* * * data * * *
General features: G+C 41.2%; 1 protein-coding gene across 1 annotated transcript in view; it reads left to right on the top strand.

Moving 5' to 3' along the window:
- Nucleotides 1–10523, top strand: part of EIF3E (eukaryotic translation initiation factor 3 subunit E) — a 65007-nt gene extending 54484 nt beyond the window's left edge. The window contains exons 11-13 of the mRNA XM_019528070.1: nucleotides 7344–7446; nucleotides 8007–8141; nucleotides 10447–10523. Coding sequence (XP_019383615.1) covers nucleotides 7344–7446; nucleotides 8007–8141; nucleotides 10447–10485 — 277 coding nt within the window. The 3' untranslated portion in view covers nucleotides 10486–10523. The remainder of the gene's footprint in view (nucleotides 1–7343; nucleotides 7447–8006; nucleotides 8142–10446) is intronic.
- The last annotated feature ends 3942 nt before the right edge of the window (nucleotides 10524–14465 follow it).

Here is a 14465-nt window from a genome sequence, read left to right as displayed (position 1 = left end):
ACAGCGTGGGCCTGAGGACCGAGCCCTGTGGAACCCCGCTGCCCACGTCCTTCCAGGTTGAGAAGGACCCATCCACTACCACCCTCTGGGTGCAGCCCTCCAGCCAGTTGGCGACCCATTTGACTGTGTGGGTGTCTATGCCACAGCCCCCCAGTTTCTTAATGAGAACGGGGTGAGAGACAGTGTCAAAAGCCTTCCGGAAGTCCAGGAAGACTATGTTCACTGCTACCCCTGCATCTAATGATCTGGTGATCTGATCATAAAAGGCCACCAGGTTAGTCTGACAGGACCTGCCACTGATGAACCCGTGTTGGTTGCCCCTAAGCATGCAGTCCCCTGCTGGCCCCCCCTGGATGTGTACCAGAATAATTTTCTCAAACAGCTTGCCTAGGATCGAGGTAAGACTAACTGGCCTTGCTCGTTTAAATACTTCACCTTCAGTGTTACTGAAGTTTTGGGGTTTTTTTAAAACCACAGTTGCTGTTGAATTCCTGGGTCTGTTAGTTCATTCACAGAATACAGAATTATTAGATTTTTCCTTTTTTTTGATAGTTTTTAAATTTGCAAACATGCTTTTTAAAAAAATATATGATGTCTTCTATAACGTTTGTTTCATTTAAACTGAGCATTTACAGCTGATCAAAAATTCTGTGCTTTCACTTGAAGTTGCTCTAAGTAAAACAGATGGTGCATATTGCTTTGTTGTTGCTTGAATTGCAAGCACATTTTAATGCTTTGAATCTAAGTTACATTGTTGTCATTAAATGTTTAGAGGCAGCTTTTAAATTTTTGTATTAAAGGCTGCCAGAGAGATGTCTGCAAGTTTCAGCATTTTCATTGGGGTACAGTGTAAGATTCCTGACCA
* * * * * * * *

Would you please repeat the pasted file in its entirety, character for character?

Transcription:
General features: G+C 41.2%; 1 protein-coding gene across 1 annotated transcript in view; it reads left to right on the top strand.

Moving 5' to 3' along the window:
- Nucleotides 1–10523, top strand: part of EIF3E (eukaryotic translation initiation factor 3 subunit E) — a 65007-nt gene extending 54484 nt beyond the window's left edge. The window contains exons 11-13 of the mRNA XM_019528070.1: nucleotides 7344–7446; nucleotides 8007–8141; nucleotides 10447–10523. Coding sequence (XP_019383615.1) covers nucleotides 7344–7446; nucleotides 8007–8141; nucleotides 10447–10485 — 277 coding nt within the window. The 3' untranslated portion in view covers nucleotides 10486–10523. The remainder of the gene's footprint in view (nucleotides 1–7343; nucleotides 7447–8006; nucleotides 8142–10446) is intronic.
- The last annotated feature ends 3942 nt before the right edge of the window (nucleotides 10524–14465 follow it).

Here is a 14465-nt window from a genome sequence, read left to right as displayed (position 1 = left end):
ACAGCGTGGGCCTGAGGACCGAGCCCTGTGGAACCCCGCTGCCCACGTCCTTCCAGGTTGAGAAGGACCCATCCACTACCACCCTCTGGGTGCAGCCCTCCAGCCAGTTGGCGACCCATTTGACTGTGTGGGTGTCTATGCCACAGCCCCCCAGTTTCTTAATGAGAACGGGGTGAGAGACAGTGTCAAAAGCCTTCCGGAAGTCCAGGAAGACTATGTTCACTGCTACCCCTGCATCTAATGATCTGGTGATCTGATCATAAAAGGCCACCAGGTTAGTCTGACAGGACCTGCCACTGATGAACCCGTGTTGGTTGCCCCTAAGCATGCAGTCCCCTGCTGGCCCCCCCTGGATGTGTACCAGAATAATTTTCTCAAACAGCTTGCCTAGGATCGAGGTAAGACTAACTGGCCTTGCTCGTTTAAATACTTCACCTTCAGTGTTACTGAAGTTTTGGGGTTTTTTTAAAACCACAGTTGCTGTTGAATTCCTGGGTCTGTTAGTTCATTCACAGAATACAGAATTATTAGATTTTTCCTTTTTTTTGATAGTTTTTAAATTTGCAAACATGCTTTTTAAAAAAATATATGATGTCTTCTATAACGTTTGTTTCATTTAAACTGAGCATTTACAGCTGATCAAAAATTCTGTGCTTTCACTTGAAGTTGCTCTAAGTAAAACAGATGGTGCATATTGCTTTGTTGTTGCTTGAATTGCAAGCACATTTTAATGCTTTGAATCTAAGTTACATTGTTGTCATTAAATGTTTAGAGGCAGCTTTTAAATTTTTGTATTAAAGGCTGCCAGAGAGATGTCTGCAAGTTTCAGCATTTTCATTGGGGTACAGTGTAAGATTCCTGACCA